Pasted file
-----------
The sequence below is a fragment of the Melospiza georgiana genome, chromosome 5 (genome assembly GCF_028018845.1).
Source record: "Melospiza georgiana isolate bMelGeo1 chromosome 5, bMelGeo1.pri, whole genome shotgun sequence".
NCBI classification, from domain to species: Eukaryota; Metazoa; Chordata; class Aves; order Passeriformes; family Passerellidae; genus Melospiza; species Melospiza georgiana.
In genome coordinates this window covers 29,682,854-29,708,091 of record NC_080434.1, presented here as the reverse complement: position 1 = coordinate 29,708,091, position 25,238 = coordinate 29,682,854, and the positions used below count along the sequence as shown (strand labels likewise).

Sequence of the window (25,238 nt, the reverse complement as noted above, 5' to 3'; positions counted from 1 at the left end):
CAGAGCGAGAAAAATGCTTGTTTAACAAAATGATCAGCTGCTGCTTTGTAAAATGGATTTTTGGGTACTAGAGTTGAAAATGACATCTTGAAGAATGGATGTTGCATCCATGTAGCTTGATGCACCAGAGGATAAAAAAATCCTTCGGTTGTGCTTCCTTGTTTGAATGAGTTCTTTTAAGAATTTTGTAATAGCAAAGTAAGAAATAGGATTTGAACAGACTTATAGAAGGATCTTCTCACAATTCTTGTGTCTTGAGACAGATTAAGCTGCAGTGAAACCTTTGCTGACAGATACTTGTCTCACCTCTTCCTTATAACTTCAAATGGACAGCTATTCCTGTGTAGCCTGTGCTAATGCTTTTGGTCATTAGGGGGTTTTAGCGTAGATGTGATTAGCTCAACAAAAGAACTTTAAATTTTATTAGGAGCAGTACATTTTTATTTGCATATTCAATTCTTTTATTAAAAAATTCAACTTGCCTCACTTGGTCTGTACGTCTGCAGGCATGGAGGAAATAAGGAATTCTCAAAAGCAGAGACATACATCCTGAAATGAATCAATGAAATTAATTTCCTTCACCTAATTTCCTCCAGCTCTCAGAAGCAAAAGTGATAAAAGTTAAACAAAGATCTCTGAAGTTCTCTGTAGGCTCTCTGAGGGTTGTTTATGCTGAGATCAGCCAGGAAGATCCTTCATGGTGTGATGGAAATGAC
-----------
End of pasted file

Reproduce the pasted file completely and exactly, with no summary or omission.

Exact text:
The sequence below is a fragment of the Melospiza georgiana genome, chromosome 5 (genome assembly GCF_028018845.1).
Source record: "Melospiza georgiana isolate bMelGeo1 chromosome 5, bMelGeo1.pri, whole genome shotgun sequence".
NCBI classification, from domain to species: Eukaryota; Metazoa; Chordata; class Aves; order Passeriformes; family Passerellidae; genus Melospiza; species Melospiza georgiana.
In genome coordinates this window covers 29,682,854-29,708,091 of record NC_080434.1, presented here as the reverse complement: position 1 = coordinate 29,708,091, position 25,238 = coordinate 29,682,854, and the positions used below count along the sequence as shown (strand labels likewise).

Sequence of the window (25,238 nt, the reverse complement as noted above, 5' to 3'; positions counted from 1 at the left end):
CAGAGCGAGAAAAATGCTTGTTTAACAAAATGATCAGCTGCTGCTTTGTAAAATGGATTTTTGGGTACTAGAGTTGAAAATGACATCTTGAAGAATGGATGTTGCATCCATGTAGCTTGATGCACCAGAGGATAAAAAAATCCTTCGGTTGTGCTTCCTTGTTTGAATGAGTTCTTTTAAGAATTTTGTAATAGCAAAGTAAGAAATAGGATTTGAACAGACTTATAGAAGGATCTTCTCACAATTCTTGTGTCTTGAGACAGATTAAGCTGCAGTGAAACCTTTGCTGACAGATACTTGTCTCACCTCTTCCTTATAACTTCAAATGGACAGCTATTCCTGTGTAGCCTGTGCTAATGCTTTTGGTCATTAGGGGGTTTTAGCGTAGATGTGATTAGCTCAACAAAAGAACTTTAAATTTTATTAGGAGCAGTACATTTTTATTTGCATATTCAATTCTTTTATTAAAAAATTCAACTTGCCTCACTTGGTCTGTACGTCTGCAGGCATGGAGGAAATAAGGAATTCTCAAAAGCAGAGACATACATCCTGAAATGAATCAATGAAATTAATTTCCTTCACCTAATTTCCTCCAGCTCTCAGAAGCAAAAGTGATAAAAGTTAAACAAAGATCTCTGAAGTTCTCTGTAGGCTCTCTGAGGGTTGTTTATGCTGAGATCAGCCAGGAAGATCCTTCATGGTGTGATGGAAATGAC